No deal Brexit could mean €500m annual hit on exports to UK
Ibec calls for budget to include €1.5 billion three-year support package to help stabilise the economy and protect jobs
Ibec has called for the reintroduction of an Enterprise Stabilisation Fund in the same vein as was made available during the financial crisis in 2009
Irish companies could suffer a €500 million a year loss in export sales to the UK under a disorderly Brexit, business lobby Ibec has warned.
Ibec is urging the Government to announce plans in Tuesday’s budget to make €1.5 billion in State aid available to help deal with the fallout from such a scenario.
It is calling for a multiannual funding framework in the budget to help stabilise the economy and protect jobs in the event of Britain crashing out of the European Union without a deal at the end of the month.
A new report from the group calls on the Government to ensure key supports are put in place sooner rather than later, with a key step being the introduction of a three-year rescue package that would cover a potential €500 million per year loss in export sales to the UK.
“A depreciation in sterling, cancelled investment, cashflow challenges and increased trade costs will all lead to significant pressure on companies in a no-deal scenario. However, the object of State intervention is not just to save companies but also the jobs, communities and downstream suppliers reliant on them,” Ibec said in its study.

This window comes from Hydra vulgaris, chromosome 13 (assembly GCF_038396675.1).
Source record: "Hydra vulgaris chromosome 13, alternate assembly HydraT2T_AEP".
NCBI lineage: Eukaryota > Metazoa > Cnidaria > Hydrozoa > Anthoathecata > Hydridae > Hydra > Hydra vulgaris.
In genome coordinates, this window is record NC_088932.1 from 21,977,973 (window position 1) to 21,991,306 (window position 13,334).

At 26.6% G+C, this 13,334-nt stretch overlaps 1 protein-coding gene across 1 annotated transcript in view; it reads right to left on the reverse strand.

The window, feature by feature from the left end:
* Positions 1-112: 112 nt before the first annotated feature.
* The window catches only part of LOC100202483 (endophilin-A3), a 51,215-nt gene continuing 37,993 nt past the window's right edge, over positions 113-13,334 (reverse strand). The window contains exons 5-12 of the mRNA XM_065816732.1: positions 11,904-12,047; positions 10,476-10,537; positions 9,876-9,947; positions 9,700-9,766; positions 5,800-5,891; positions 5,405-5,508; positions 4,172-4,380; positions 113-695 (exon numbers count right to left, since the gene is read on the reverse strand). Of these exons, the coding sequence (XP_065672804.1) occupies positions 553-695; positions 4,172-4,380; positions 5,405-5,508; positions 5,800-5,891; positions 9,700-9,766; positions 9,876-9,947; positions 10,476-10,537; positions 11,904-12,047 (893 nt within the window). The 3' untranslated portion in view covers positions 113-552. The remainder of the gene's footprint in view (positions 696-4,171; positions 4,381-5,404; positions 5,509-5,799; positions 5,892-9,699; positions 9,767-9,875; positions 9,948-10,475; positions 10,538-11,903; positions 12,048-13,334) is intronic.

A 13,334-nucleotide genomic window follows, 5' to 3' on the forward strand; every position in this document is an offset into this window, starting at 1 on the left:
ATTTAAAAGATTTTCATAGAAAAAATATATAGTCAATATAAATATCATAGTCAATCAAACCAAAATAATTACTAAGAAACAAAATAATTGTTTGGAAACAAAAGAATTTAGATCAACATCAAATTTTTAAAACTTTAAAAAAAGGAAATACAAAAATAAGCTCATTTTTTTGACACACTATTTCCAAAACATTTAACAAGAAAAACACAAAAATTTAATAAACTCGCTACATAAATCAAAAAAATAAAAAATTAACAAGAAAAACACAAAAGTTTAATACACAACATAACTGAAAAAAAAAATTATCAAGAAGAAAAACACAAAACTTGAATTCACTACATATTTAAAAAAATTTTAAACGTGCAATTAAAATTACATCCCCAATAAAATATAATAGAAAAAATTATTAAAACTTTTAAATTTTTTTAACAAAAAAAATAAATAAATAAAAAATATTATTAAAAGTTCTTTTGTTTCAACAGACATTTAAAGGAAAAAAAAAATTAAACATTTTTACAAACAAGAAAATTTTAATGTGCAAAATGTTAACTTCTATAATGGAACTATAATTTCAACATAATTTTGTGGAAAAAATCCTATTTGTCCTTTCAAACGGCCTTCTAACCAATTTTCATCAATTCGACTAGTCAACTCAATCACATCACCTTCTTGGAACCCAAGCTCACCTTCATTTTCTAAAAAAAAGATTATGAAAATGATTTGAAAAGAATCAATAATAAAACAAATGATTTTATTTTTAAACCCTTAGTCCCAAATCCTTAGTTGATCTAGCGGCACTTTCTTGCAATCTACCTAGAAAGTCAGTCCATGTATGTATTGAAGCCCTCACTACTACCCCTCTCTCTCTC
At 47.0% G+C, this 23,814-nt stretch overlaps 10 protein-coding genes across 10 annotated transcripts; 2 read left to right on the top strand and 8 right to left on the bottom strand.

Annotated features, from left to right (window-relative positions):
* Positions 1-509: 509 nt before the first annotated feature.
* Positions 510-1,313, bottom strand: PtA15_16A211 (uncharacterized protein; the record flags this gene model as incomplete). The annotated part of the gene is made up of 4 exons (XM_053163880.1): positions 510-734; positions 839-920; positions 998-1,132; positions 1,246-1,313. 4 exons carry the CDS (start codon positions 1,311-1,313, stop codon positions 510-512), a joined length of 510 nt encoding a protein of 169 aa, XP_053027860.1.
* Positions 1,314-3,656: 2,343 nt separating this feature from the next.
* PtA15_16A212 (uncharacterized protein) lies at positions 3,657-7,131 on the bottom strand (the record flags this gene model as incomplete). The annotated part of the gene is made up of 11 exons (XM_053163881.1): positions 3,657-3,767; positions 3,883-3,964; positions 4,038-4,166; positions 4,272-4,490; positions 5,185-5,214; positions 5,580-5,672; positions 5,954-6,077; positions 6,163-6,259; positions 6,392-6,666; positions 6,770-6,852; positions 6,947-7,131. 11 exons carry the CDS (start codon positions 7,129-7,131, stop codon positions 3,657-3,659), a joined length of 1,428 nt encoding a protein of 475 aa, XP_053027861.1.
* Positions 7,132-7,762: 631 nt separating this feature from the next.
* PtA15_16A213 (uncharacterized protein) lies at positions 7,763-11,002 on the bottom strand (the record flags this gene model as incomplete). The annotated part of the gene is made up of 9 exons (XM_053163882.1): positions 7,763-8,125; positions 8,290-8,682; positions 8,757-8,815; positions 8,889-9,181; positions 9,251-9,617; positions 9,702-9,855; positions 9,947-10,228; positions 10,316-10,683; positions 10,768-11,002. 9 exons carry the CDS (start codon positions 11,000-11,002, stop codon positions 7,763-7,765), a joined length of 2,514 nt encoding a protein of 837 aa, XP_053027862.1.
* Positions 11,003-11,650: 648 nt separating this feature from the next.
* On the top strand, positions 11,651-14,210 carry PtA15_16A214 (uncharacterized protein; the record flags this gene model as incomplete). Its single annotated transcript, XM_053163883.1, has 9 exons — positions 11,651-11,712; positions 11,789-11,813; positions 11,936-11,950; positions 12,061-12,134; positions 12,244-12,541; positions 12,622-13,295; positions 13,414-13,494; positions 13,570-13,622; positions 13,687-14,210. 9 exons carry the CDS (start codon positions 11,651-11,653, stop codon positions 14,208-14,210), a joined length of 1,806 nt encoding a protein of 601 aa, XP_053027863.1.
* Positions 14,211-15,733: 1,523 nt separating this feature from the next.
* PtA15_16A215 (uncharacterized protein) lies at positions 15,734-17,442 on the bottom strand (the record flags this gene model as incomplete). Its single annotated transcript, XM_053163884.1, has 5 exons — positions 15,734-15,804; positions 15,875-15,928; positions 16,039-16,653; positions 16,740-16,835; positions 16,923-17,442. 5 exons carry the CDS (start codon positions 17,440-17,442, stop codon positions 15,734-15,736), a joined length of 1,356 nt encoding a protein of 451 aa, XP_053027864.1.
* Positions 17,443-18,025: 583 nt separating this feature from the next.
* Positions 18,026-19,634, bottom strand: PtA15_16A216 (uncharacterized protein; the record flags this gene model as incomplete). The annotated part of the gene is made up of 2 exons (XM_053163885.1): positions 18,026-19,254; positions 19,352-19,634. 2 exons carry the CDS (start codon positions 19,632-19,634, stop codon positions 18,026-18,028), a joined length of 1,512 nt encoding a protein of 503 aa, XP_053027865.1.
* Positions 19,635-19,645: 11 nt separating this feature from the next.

It calls for the reintroduction of an Enterprise Stabilisation Fund in the same vein as was made available during the financial crisis in 2009. It said such a package would not present a challenge to Single Market rules as it would only bring Ireland temporarily in line with the average state aid profile of other EU countries.
“As in 2009, a temporary framework for aid will be needed to offset the worst impacts on vulnerable but viable firms,” Ibec said.
“The European Commission must begin now to work with member states to achieve this. The current rescue and restructuring state aid rules will be of limited use given their extremely restrictive conditionality and limits on support,” it added.
Ibec chief economist Gerard Brady said timing is of the essence. He noted that it took 10 months from the time agreement on a state-aid framework was reached during the recession in 2009 until companies could draw down supports.
“It is imperative we introduce legislation and have structures in place to administer these schemes as soon as possible.”
Ibec urged the Government to take a number of additional steps to help protect against Brexit. These include introducing an employment subsidy scheme with subsidies of up to €10,000 over 24 months for workers at impacted companies.
It also calls for a new credit insurance programme for exporters diversifying away from the UK, and for a widening of the current SME credit guarantee scheme’s coverage of invoice discounting and factoring arrangements in Brexit impacted companies.
“Decisive and far-reaching government intervention would be required to protect jobs and support vulnerable, but viable, firms from day one. The risk of a ‘no deal’ is imminent and action is required immediately,” said Mr Brady.